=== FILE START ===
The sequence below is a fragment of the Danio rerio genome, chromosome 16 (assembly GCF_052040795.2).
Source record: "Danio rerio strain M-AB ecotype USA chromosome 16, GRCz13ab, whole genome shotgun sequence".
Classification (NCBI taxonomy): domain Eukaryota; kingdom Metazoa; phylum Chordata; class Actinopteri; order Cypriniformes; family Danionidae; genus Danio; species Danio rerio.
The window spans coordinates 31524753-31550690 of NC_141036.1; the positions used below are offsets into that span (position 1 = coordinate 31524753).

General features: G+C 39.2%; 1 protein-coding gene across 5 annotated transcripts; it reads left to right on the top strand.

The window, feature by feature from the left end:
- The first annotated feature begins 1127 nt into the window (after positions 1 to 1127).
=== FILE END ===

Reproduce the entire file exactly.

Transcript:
The sequence below is a fragment of the Danio rerio genome, chromosome 16 (assembly GCF_052040795.2).
Source record: "Danio rerio strain M-AB ecotype USA chromosome 16, GRCz13ab, whole genome shotgun sequence".
Classification (NCBI taxonomy): domain Eukaryota; kingdom Metazoa; phylum Chordata; class Actinopteri; order Cypriniformes; family Danionidae; genus Danio; species Danio rerio.
The window spans coordinates 31524753-31550690 of NC_141036.1; the positions used below are offsets into that span (position 1 = coordinate 31524753).

General features: G+C 39.2%; 1 protein-coding gene across 5 annotated transcripts; it reads left to right on the top strand.

The window, feature by feature from the left end:
- The first annotated feature begins 1127 nt into the window (after positions 1 to 1127).